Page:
Chemical Elements & their effect in Steel

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Hello all, we all are not well known about the chemical composition in the steel. Therefore lot of confusion with the Chemical Elements & their effect in Steel. Lets start with short terms for Chemical Elements & their effect in Steel.

Carbon –

  • Carbon is considered as the most important element in the steel.
  • Therefore, it is act as the alloying element in steel and can be present up to 2%.
  • Most welded steels have less than 0.5%.
  • Increased amounts of carbon increase hardness and tensile strength, as well as response to heat treatment (hardenability).
  • Increased amounts of carbon will reduce weldability.

Sulphur –

  • Sulphur is an impurity available in the steel, but it also the alloying agent.
  • This alloying agent present in the steel in amount of 0.10% to 0.30%.
  • Alloying additions of sulphur in amounts from 0.10% to 0.30% will tend to improve the machinability of a steel.
  • This amount exceeding 0.05% will leads to cause brittleness and reduce weldability.

Phosphorus –

  • Phosphorus is also an impurity available in the steel, but it also the alloying agent.
  • This alloying agent present in the steel in amount of 0.04%.
  • Alloying additions of phosphorus in amounts from 0.10% to 0.30% will tend to improve the machinability of a steel.
  • In hardened steels, it may tend to cause embrittlement. In low-alloy high-strength steels, phosphorus may be added in amounts up to 0.10% to improve strength and corrosion resistance.

Silicon –

  • Silicon usually only small amounts (0.20%) are present in rolled steel when it is used as a deoxidizer.
  • However, in steel castings, 0.35 to 1.00% is commonly present.
  • Silicon dissolves in iron and tends to strengthen it.
  • Weld metal usually contains approximately 0.50% silicon as a deoxidizer. Some filler metals may contain up to 1% to provide enhanced cleaning and deoxidation for welding on contaminated surfaces. When these filler metals are used for welding on clean surfaces, the resulting weld metal strength will be markedly increased. The resulting decrease in ductility could resent cracking problems.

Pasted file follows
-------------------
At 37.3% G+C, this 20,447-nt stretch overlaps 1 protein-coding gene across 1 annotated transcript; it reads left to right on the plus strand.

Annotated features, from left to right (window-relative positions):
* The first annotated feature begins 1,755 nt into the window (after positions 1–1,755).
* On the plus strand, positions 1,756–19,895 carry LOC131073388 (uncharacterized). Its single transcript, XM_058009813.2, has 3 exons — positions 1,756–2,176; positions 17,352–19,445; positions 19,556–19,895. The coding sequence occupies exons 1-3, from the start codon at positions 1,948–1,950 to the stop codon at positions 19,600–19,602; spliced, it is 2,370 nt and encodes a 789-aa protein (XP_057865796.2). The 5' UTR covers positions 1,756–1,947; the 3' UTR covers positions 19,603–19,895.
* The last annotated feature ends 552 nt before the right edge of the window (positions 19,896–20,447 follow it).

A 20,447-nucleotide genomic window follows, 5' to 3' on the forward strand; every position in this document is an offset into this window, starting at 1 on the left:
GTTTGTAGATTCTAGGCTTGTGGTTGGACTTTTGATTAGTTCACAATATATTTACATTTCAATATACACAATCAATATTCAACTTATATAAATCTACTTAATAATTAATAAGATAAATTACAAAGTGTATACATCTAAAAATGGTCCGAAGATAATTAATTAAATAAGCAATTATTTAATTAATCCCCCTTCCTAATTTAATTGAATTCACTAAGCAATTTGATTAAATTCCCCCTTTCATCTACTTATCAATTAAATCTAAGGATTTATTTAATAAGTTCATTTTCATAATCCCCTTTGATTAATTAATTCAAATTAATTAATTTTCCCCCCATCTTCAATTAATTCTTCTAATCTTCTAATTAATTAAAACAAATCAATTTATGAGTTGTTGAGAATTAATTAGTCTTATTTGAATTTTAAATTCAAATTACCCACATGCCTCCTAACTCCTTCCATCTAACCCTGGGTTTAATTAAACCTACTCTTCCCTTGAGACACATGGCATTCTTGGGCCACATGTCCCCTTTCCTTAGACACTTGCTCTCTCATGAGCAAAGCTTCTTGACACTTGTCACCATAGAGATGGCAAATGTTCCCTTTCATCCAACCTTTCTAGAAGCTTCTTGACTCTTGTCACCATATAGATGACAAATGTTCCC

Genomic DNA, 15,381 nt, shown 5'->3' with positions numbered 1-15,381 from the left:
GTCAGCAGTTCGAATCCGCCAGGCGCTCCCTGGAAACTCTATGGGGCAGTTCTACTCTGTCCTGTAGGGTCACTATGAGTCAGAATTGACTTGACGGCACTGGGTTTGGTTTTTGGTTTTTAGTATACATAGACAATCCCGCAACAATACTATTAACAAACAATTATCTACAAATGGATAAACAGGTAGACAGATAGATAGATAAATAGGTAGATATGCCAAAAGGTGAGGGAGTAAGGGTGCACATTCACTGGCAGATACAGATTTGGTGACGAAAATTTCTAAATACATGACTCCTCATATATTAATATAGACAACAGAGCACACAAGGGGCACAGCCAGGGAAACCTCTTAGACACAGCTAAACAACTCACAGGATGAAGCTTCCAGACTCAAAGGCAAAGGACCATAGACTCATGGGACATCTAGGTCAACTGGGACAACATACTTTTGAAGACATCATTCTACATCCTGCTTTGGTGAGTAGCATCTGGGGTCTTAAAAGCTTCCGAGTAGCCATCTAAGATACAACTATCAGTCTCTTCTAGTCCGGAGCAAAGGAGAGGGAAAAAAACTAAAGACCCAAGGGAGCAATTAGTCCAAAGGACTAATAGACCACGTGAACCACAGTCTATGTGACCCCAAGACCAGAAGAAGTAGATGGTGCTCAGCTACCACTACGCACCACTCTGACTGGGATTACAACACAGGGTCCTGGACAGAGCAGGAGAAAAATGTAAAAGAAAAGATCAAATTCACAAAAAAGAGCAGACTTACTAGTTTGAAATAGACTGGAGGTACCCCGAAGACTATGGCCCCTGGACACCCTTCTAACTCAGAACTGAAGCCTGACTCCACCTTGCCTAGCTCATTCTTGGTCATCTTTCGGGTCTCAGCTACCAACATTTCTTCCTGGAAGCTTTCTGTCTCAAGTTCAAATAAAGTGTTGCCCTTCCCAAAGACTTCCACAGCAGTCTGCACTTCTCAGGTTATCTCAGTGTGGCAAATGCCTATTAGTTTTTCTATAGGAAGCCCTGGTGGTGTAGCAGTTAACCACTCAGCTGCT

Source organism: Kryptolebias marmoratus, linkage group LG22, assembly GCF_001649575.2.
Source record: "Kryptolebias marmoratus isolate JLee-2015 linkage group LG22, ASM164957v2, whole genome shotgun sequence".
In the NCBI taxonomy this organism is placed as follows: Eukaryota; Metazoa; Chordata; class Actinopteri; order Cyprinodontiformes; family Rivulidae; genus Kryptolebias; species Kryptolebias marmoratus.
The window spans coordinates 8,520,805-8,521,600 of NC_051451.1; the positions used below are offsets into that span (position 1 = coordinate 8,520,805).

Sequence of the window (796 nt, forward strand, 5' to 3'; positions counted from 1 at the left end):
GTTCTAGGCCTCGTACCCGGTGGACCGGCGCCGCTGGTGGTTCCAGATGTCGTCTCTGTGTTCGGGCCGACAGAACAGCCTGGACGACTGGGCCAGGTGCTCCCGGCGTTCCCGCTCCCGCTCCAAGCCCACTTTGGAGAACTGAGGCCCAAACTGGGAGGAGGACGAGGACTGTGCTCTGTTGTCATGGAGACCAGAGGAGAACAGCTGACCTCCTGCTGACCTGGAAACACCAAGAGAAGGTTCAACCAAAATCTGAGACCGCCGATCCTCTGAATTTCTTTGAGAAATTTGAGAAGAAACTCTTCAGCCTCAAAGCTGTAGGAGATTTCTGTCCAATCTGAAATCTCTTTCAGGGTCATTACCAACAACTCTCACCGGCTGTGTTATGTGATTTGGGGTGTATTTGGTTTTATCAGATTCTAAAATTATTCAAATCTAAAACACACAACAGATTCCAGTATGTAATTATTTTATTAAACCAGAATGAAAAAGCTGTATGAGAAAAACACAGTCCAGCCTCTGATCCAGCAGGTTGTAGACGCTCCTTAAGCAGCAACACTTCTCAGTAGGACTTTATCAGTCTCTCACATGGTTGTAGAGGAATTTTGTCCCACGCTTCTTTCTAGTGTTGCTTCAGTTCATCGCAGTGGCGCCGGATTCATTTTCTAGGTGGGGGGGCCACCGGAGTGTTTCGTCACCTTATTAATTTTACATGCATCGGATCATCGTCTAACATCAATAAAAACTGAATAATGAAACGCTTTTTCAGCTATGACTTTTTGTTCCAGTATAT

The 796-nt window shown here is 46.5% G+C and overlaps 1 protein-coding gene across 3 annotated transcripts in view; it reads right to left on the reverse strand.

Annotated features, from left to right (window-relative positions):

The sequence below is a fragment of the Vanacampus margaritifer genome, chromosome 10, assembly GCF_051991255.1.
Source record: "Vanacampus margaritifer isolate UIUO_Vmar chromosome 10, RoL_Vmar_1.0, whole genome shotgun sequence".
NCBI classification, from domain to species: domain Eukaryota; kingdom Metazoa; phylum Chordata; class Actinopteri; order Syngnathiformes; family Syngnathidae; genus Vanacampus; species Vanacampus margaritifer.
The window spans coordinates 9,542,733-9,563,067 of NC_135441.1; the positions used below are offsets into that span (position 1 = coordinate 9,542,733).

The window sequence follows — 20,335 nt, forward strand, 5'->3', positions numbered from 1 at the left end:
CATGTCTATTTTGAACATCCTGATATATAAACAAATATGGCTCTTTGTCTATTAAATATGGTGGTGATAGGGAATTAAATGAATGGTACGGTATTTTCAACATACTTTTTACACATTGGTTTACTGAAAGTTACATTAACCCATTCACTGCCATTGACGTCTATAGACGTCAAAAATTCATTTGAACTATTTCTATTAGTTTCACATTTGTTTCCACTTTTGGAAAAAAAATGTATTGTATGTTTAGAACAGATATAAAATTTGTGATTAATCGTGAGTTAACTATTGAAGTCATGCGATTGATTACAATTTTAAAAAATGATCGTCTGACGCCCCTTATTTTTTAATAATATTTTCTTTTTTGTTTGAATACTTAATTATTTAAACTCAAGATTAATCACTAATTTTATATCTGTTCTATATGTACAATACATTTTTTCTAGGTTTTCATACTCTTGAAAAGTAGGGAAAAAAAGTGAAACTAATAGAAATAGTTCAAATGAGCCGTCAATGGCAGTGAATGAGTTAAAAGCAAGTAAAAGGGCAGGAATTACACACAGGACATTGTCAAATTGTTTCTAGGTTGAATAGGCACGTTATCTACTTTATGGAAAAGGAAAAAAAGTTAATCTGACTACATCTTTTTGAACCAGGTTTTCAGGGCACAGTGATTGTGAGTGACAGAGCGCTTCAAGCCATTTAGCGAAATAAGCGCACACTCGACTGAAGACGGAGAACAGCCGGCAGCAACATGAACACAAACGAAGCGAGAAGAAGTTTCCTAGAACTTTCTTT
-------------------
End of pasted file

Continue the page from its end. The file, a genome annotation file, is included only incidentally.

Manganese –

  • Steels usually contain at least 0.30% manganese because it assists in the deoxidation of the steel, prevents the formation of iron sulphide and inclusions, and promotes greater strength by increasing the hardenability of the steel.
  • Amounts of up to 1.5% can be found in some carbon steels.

Chromium –

  • Chromium is a powerful alloying element in steel.
  • It strongly increases the hardenability of steel, and markedly improves the corrosion resistance of alloys in oxidizing media.
  • Its presence in some steels could cause excessive hardness and cracking in and adjacent to welds. Stainless steels may contain in excess of 12% chromium.

Molybdenum –

  • This element is a strong carbide former and is usually present in alloy steels in amounts less than 1%.
  • It increases hardenability and elevated temperature strength.
  • In austenitic stainless steels it improves pitting corrosion resistance.

Nickel –

  • Nickel is added to steels to increase hardenability.
  • It often improves the toughness and ductility of the steel, even with the increased strength and hardness it brings.
  • It is frequently used to improve toughness at low temperature.

Aluminum –

  • Aluminium is added to steel in very small amounts as a deoxidizer.
  • It also is a grain refiner for improved toughness; steels with moderate aluminium additions have been made to a “fine grain practice”.

Vanadium –

  • The addition of vanadium will result in an increase in the hardenability of a steel.
  • It is very effective, so it is added in minute amounts.
  • At greater than 0.05%, there may be a tendency for the steel to become embrittled during thermal stress relief treatments.

General Steel Definitions:

Low-carbon – 0.15% maximum carbon, used for electrodes, plate and shapes, sheet, strip, excellent weldability.

Mild steel – 0.15-0.30% maximum carbon, used for structural shapes, plates and bars, good weldability.

Medium carbon – 0.30-0.50% maximum carbon, used for machinery parts, fair weldability – preheat and post heat may be needed.

High carbon – 0.50-1.00% maximum carbon, used for springs, dies, rails, poor weldability – difficult to weld without preheat and post heat.

To learn more about the welding & types of welding.